When everyone thinks of Pokemon, you instantly think of the cute little mouse with a shocking personality, red cheeks, and lightning bolt tail. Pikachu was the mascot for many reasons, and in the game, his sprite was even special too. It had little lightning bolts surrounding it. However, things were better once you trained your Pikachu and used the Thunderstone on it. Not only was Raichu better stat wise, but he looked much cooler, in my opinion. It had much more mass, it was darker, larger, and looked like a natural aggressive progression of what a Pikachu could be. I always remember Thunderbolt was always so much more powerful with Raichu, thanks to his stat spread, but he could also learn Mega Punch and Body Slam as well.
What is better than having a twin set of swords? How about having a twin set of swords for arms? That is the immediate design aspect that caught my eye with this Pokemon. Scyther was always cooler looking than Pinsir in my opinion, and his Bug and Flying duality helps him as much as it hurts. With moves like Slash, Wing Attack, and Swords Dance, Scyther is all about speed and attack. Double Team and Agility also helped with evasion and speed boost, so there were many bases you could cover in setting up the ultimate attacker. This ‘mon could only be obtained in the Safari Zone and was also only available in Pokemon Red and Yellow.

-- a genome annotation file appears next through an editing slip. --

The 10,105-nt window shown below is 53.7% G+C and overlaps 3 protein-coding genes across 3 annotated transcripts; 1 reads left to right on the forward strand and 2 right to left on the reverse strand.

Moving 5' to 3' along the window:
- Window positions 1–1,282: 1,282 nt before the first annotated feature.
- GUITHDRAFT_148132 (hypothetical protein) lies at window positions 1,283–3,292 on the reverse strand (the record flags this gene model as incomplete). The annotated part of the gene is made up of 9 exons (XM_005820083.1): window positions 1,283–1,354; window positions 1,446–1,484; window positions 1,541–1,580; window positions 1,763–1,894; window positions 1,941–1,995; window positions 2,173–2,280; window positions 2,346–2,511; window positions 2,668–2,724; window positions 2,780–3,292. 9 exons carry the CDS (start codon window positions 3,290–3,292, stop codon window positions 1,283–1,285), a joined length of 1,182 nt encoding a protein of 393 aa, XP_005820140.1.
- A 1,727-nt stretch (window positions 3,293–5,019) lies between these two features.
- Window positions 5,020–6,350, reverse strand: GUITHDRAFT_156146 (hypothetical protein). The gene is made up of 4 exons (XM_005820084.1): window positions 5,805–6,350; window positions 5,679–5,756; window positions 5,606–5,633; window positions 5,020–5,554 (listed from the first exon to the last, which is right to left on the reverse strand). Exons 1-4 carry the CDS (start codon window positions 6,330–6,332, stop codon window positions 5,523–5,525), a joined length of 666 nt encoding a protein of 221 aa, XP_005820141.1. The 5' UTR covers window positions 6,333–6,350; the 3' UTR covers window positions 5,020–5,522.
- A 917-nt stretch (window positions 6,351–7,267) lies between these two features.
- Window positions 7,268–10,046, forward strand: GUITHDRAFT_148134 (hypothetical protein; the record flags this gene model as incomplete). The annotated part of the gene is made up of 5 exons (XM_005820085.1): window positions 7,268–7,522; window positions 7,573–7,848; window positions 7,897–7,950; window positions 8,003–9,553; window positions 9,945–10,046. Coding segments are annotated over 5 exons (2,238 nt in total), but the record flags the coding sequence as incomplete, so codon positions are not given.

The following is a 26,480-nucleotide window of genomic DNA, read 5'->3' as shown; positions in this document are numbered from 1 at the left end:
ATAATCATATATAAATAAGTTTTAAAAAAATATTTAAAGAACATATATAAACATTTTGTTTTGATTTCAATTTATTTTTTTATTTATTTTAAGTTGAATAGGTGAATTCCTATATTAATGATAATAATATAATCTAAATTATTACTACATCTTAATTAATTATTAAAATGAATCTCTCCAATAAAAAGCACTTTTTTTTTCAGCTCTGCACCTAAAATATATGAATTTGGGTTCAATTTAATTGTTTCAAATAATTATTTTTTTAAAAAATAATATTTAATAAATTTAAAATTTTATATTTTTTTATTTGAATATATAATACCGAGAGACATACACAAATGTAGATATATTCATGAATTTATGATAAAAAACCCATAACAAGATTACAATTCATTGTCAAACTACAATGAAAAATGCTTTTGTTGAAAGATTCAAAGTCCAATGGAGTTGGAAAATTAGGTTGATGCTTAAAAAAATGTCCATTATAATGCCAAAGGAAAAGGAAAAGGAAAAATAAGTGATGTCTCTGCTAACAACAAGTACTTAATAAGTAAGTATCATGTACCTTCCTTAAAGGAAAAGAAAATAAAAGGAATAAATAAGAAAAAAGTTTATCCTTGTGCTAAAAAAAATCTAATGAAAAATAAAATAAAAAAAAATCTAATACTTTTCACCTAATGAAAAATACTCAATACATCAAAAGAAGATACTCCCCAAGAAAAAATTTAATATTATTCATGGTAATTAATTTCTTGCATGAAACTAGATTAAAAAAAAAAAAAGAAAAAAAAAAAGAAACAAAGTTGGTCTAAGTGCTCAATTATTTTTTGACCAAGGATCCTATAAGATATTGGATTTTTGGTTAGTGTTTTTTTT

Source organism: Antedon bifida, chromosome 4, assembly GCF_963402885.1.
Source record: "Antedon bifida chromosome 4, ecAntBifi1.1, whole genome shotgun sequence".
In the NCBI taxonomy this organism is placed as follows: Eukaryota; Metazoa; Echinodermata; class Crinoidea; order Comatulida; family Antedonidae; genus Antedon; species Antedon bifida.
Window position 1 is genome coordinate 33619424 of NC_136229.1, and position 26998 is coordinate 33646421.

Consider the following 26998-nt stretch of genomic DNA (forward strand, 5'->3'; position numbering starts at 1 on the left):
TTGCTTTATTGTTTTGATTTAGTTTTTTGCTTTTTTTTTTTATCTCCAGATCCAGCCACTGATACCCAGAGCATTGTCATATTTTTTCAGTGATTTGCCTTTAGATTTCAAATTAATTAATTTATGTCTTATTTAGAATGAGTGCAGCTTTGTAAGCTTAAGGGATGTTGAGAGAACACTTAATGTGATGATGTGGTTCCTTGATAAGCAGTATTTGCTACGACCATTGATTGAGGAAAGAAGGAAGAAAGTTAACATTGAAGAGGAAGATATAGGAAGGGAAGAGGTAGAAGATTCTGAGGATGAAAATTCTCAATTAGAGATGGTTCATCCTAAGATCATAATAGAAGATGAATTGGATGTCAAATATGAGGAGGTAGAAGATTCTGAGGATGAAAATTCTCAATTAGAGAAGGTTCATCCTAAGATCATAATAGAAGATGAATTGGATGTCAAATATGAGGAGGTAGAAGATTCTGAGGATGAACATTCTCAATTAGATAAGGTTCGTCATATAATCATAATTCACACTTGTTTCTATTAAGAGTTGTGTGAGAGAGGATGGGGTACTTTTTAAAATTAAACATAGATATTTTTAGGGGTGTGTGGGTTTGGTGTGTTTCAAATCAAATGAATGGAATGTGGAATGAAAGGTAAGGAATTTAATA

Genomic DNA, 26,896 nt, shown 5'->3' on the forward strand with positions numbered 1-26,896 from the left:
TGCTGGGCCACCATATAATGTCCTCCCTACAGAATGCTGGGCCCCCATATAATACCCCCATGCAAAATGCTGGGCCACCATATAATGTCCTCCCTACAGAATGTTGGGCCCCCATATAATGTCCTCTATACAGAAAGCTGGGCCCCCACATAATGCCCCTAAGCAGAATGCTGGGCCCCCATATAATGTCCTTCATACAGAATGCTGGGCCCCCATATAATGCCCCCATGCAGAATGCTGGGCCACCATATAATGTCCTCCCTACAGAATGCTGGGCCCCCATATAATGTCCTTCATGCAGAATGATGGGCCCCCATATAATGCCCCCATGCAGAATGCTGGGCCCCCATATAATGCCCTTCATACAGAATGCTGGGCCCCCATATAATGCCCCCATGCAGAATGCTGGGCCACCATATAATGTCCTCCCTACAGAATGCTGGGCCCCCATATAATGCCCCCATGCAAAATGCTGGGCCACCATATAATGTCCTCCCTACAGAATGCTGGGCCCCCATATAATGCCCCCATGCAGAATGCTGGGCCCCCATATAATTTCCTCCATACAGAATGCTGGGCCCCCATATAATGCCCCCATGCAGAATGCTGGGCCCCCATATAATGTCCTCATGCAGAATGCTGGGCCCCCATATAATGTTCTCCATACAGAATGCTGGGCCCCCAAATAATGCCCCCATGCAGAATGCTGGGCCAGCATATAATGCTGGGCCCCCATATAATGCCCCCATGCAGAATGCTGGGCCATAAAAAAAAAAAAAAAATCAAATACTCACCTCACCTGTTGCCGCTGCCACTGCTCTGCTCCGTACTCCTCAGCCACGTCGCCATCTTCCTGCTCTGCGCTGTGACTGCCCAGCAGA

Dragons were basically limited to this breed in the first generation, and that is precisely the reason this guy was such a, well, er, monster. Not only was it found late in the game, but Lance had these creatures as well. (He also had cheated ones too, but that’s another story for another time). This dragon was a very late stage 3 creature that didn’t evolve until level 55, so it took quite a while to train one up, especially considering the other monsters at your disposal were probably already at their 60’s. His flying secondary type made for one major weakness, but he could learn Hyper Beam. No other attack seemed like it could be so devastating, especially since in Generation I, you could skip the charging aspect if you killed an opponent with the attack or vice-versa. This was one ‘mon that I loved, but wished it came earlier in the game.